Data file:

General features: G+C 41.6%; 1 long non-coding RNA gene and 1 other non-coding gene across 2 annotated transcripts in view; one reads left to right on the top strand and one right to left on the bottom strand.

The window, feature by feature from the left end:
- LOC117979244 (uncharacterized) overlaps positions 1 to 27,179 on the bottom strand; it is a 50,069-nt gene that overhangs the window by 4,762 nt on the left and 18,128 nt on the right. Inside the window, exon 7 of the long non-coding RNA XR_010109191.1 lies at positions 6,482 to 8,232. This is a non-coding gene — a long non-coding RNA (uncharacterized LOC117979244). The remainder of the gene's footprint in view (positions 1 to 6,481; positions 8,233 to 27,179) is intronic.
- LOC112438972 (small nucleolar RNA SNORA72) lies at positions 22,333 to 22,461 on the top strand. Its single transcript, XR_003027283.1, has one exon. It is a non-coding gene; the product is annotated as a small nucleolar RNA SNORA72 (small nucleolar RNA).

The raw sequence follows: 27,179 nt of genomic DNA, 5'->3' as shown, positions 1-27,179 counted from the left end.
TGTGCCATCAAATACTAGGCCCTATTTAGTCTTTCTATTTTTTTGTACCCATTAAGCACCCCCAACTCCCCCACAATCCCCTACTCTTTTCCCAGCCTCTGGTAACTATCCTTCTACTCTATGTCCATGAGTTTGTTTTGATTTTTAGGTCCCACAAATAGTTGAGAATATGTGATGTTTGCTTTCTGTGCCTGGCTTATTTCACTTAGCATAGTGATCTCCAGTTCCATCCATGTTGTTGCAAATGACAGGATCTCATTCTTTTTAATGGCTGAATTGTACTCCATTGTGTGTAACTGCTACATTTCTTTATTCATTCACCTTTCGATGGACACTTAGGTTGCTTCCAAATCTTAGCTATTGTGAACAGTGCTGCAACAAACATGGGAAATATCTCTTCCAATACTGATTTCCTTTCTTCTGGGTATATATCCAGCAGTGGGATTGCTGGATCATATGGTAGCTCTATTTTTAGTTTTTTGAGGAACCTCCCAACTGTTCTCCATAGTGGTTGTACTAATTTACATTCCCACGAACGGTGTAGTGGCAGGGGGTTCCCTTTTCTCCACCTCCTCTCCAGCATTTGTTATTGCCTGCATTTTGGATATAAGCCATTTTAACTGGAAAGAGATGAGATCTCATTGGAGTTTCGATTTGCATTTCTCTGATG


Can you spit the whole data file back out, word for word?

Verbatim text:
General features: G+C 41.6%; 1 long non-coding RNA gene and 1 other non-coding gene across 2 annotated transcripts in view; one reads left to right on the top strand and one right to left on the bottom strand.

The window, feature by feature from the left end:
- LOC117979244 (uncharacterized) overlaps positions 1 to 27,179 on the bottom strand; it is a 50,069-nt gene that overhangs the window by 4,762 nt on the left and 18,128 nt on the right. Inside the window, exon 7 of the long non-coding RNA XR_010109191.1 lies at positions 6,482 to 8,232. This is a non-coding gene — a long non-coding RNA (uncharacterized LOC117979244). The remainder of the gene's footprint in view (positions 1 to 6,481; positions 8,233 to 27,179) is intronic.
- LOC112438972 (small nucleolar RNA SNORA72) lies at positions 22,333 to 22,461 on the top strand. Its single transcript, XR_003027283.1, has one exon. It is a non-coding gene; the product is annotated as a small nucleolar RNA SNORA72 (small nucleolar RNA).

The raw sequence follows: 27,179 nt of genomic DNA, 5'->3' as shown, positions 1-27,179 counted from the left end.
TGTGCCATCAAATACTAGGCCCTATTTAGTCTTTCTATTTTTTTGTACCCATTAAGCACCCCCAACTCCCCCACAATCCCCTACTCTTTTCCCAGCCTCTGGTAACTATCCTTCTACTCTATGTCCATGAGTTTGTTTTGATTTTTAGGTCCCACAAATAGTTGAGAATATGTGATGTTTGCTTTCTGTGCCTGGCTTATTTCACTTAGCATAGTGATCTCCAGTTCCATCCATGTTGTTGCAAATGACAGGATCTCATTCTTTTTAATGGCTGAATTGTACTCCATTGTGTGTAACTGCTACATTTCTTTATTCATTCACCTTTCGATGGACACTTAGGTTGCTTCCAAATCTTAGCTATTGTGAACAGTGCTGCAACAAACATGGGAAATATCTCTTCCAATACTGATTTCCTTTCTTCTGGGTATATATCCAGCAGTGGGATTGCTGGATCATATGGTAGCTCTATTTTTAGTTTTTTGAGGAACCTCCCAACTGTTCTCCATAGTGGTTGTACTAATTTACATTCCCACGAACGGTGTAGTGGCAGGGGGTTCCCTTTTCTCCACCTCCTCTCCAGCATTTGTTATTGCCTGCATTTTGGATATAAGCCATTTTAACTGGAAAGAGATGAGATCTCATTGGAGTTTCGATTTGCATTTCTCTGATG